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Human Rights Watch Warns Against Abuses in Nigeria

A soldier searches a car in Kaduna, Nigeria, April 21, 2011

A soldier searches a car in Kaduna, Nigeria, April 21, 2011

Human Rights Watch wants Nigerian leaders to ensure that security forces act responsibly in stopping post-electoral violence. Supporters of a former military ruler have clashed with riot police in protests against the election of President Goodluck Jonathan.

President Jonathan is sending more security forces to some northern states where Muslim supporters of defeated presidential candidate Muhammadu Buhari attacked churches, homes and police stations, sparking reprisal attacks by Christians.

"Sadly, some misguided elements do not share in the spirit of our democratic achievement," said Jonathan. "They formed into groups of miscreants and struck with deadly and destructive force in some parts of the country. They killed and maimed innocent citizens. They set ablaze business premises, private homes, and even places of worship."

Buhari says the vote was rigged through electoral commission computers and is calling on his supporters to stay calm while his party challenges the results in court.

President Jonathan says these disturbances are more than mere political protest. He says they are clearly aimed at frustrating Nigeria's remaining elections, and that is not acceptable.

"The perpetrators of these dastardly acts of violence and all those who seek to continue to breach the peace and stability of this nation must be fished-out [exposed] and made to face the full weight of the law," Jonathan stated.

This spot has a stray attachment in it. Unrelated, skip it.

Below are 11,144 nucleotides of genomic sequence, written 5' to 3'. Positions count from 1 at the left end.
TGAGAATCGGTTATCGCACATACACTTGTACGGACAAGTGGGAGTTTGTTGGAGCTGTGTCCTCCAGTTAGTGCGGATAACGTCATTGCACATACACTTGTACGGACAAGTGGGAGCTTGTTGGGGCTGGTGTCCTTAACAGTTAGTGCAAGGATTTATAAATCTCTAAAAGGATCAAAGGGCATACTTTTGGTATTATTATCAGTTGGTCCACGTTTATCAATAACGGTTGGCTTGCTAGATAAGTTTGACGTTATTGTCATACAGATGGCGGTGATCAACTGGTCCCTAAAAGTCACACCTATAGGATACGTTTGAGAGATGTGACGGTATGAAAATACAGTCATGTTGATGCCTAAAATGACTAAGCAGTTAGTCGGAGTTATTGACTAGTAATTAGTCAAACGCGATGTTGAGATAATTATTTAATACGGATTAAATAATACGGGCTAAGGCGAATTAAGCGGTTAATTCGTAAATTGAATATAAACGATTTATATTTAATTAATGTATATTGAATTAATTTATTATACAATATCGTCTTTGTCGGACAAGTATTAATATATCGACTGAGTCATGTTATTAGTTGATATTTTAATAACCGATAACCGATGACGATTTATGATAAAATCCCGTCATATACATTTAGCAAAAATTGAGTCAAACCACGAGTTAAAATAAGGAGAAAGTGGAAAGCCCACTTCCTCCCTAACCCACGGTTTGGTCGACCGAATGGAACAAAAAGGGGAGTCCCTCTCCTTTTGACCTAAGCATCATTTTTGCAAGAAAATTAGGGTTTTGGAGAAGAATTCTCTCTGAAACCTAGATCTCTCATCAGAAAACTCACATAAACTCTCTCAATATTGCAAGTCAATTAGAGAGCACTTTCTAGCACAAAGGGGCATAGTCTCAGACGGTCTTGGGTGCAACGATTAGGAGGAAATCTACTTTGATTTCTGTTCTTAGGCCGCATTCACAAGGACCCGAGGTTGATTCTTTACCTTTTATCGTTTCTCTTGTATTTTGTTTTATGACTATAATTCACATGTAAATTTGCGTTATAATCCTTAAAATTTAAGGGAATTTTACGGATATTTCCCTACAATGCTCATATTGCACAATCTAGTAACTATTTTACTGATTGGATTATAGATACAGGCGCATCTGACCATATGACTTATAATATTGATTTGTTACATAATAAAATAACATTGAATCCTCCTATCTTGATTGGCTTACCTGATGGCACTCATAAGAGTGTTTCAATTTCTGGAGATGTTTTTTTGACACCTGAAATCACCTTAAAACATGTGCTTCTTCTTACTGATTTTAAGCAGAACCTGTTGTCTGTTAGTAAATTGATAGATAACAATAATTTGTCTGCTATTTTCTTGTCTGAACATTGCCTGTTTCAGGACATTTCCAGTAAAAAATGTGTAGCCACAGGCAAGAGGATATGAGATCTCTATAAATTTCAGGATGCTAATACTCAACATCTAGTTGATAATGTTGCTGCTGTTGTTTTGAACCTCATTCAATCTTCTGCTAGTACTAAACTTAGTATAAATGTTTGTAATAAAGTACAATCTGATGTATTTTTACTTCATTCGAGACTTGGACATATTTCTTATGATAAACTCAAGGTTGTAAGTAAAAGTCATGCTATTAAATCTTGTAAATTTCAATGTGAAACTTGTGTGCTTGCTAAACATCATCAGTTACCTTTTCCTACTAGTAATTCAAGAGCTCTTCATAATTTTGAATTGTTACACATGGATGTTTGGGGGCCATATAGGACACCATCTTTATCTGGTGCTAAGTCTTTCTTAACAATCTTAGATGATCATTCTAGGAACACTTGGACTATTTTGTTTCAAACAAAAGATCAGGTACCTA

As security forces move to stop violence that the Red Cross says has already displaced more than 40,000 people, Human Rights Watch says the Jonathan government must ensure that those forces do not make things worse by using excessive force.

"The Nigerian security forces have a history of carrying out abuses when responding to sectarian clashes or responding with excessive use of force," said Eric Guttschuss, a researcher for Human Rights Watch in Nigeria. "The first steps that really need to be taken are that within these communities that have been affected by rioting and protests, they need to beef-up security and ensure that all citizens within those locations are provided security in a neutral manner to ensure that the security forces are not using excessive use of force while responding to these clashes."

Media reports say more than 100 people were killed in post-election violence, though officials have declined to give a death toll for fear of prompting more attacks. The International Criminal Court says it is investigating whether crimes committed during the unrest are within its jurisdiction.

Nigeria's electoral commission is delaying state-wide voting in the mainly-Muslim states of Kaduna and Bauchi. Electoral commission Chief Attahiru Jega says he hopes that will allow for the "further cooling of tempers and for the security situation in those states to continue to improve."

Gubernatorial elections in other states will go ahead as scheduled on Tuesday.